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New compressor design for H2 is leak-proof and improves efficiency

| By Scott Jenkins

A newly developed hydrogen compressor has a linear motor design and is hermetically sealed to increase the efficiency of H2 compression while avoiding potential problems associated with H2, such as leaks and embrittlement. The linear motor-driven reciprocating compressor (LMRC), developed by a team at Southwest Research Institute (SwRI; San Antonio, Tex.;, is designed to compress H2 for refueling H2-powered vehicles, such as fuel-cell electric vehicles, but can also be adapted for other gas-compression applications that require hermetic sealing, such as hazardous gas compression or flare-gas recovery.

The small size of H2 molecules makes leakage a key challenge, and hydrogen can also be absorbed by steel and other metals, leading to a loss of ductility (hydrogen embrittlement).

The new LMRC features an airtight compressor, hermetically sealed using a combination of SwRI-developed solutions. Coatings protect magnets from hydrogen incursion and embrittlement, while improved valve designs minimize leaks, SwRI says. It also utilizes a ceramic piston to minimize heat expansion and lower stress on its seal.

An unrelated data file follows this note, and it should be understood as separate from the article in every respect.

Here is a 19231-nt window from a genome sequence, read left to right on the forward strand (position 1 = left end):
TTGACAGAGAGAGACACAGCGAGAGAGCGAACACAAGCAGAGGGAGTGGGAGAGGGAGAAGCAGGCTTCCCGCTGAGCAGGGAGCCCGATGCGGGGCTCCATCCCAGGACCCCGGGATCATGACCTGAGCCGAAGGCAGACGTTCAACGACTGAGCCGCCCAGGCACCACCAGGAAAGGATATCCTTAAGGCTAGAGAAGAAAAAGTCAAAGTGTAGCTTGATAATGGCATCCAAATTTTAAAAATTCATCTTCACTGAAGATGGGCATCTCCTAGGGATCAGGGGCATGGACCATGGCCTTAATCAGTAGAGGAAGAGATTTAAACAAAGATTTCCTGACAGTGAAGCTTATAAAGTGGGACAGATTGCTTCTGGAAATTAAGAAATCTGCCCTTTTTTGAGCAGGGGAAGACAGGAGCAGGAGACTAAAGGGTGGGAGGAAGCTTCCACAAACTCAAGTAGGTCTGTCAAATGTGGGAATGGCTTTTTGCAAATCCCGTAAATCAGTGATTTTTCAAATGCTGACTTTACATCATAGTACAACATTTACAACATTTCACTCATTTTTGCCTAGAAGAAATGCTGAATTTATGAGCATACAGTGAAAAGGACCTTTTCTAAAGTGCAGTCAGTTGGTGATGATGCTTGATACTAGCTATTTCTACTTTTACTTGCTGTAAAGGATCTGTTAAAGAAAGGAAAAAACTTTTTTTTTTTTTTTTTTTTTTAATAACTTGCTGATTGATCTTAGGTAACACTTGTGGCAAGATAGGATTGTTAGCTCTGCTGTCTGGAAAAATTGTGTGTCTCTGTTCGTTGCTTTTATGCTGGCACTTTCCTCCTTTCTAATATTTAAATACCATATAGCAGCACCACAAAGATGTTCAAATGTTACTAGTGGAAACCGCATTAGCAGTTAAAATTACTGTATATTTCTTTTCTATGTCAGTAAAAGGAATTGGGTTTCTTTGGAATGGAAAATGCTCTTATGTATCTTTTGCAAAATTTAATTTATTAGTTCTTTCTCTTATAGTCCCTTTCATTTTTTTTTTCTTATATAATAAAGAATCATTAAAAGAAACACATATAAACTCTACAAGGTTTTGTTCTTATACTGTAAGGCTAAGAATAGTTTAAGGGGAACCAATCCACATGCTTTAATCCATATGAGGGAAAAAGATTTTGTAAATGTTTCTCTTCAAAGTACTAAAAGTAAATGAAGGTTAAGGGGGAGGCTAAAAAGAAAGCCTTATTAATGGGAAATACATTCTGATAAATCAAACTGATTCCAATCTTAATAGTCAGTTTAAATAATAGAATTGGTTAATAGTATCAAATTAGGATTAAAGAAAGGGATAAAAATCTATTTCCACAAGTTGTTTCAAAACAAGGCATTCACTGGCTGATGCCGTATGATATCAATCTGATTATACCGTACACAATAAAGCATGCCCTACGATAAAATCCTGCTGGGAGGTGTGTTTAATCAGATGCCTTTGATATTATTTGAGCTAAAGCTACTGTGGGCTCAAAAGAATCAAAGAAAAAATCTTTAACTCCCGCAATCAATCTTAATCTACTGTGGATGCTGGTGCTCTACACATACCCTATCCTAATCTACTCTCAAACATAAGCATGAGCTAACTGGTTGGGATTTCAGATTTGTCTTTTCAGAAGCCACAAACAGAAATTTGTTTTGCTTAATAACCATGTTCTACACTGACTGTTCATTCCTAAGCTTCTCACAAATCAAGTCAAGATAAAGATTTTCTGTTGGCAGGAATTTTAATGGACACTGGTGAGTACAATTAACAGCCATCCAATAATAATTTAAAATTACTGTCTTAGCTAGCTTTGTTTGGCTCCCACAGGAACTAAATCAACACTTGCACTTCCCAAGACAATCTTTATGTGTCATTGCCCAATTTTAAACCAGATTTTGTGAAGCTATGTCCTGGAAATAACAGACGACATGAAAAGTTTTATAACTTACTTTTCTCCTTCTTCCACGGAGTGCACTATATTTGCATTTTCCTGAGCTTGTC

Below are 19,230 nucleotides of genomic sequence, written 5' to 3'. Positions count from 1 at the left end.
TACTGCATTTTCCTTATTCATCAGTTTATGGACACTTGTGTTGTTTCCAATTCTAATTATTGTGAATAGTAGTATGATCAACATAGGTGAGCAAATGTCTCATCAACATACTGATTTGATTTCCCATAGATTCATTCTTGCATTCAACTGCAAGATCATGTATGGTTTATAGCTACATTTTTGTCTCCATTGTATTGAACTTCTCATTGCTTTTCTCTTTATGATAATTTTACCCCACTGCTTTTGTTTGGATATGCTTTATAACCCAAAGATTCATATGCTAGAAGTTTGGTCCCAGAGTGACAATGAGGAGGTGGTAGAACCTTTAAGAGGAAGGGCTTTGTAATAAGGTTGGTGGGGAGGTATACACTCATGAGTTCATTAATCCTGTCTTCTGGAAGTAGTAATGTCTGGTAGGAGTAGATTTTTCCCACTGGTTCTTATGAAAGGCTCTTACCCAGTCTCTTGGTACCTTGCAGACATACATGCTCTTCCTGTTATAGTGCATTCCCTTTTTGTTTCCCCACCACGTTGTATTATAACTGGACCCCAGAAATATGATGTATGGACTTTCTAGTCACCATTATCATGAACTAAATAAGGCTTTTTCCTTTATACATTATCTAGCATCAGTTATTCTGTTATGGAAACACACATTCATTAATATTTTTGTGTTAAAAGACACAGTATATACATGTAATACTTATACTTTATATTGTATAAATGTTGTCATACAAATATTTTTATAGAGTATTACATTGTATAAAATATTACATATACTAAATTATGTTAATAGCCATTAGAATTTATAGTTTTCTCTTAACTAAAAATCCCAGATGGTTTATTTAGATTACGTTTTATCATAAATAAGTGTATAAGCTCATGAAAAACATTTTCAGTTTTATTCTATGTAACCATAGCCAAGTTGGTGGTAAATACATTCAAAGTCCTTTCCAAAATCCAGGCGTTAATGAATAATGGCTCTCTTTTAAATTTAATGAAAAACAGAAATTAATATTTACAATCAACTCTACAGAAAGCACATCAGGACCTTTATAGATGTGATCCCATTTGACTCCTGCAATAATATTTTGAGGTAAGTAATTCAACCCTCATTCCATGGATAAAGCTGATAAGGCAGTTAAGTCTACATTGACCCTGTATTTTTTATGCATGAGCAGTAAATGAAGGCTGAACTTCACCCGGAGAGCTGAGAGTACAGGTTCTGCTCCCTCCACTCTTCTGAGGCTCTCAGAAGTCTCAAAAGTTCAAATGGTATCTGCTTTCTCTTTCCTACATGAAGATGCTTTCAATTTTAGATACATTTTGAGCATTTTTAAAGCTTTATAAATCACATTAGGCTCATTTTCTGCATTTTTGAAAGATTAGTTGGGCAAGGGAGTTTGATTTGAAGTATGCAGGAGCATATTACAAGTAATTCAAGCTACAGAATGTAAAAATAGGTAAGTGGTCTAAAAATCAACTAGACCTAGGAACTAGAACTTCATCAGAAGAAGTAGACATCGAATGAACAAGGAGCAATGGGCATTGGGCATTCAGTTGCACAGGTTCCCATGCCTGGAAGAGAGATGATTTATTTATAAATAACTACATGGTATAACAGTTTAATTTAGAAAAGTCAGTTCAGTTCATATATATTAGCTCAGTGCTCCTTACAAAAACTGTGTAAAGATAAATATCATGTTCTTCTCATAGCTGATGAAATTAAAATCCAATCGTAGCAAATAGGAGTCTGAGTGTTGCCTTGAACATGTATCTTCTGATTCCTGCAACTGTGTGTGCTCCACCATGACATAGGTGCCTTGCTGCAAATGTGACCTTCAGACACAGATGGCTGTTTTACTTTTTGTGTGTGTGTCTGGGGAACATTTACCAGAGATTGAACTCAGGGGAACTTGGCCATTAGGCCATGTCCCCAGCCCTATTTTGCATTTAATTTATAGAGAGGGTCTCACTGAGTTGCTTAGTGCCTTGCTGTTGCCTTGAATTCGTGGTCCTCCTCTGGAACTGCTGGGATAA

Linear actuation is also a critical aspect of the LMRC. “Typical compressors have a piston and crank mechanism that requires them to make the same motion every time, with every revolution of the motor that is driving it. SwRI’s LMRC is linearly actuated, so we can change the linear motion profile to optimize the compression process,” explains SwRI principal engineer and project lead investigator Eugene Broerman. The vertical motion of the compressor means that seals and bearings experience less friction, negating the need for traditional lubrication, as required for traditional reciprocating compressors, Broerman says.

Project engineers plan to modify different aspects of LMRC design to further increase efficiency and boost flowrates, as well as apply the LMRC to other compression applications.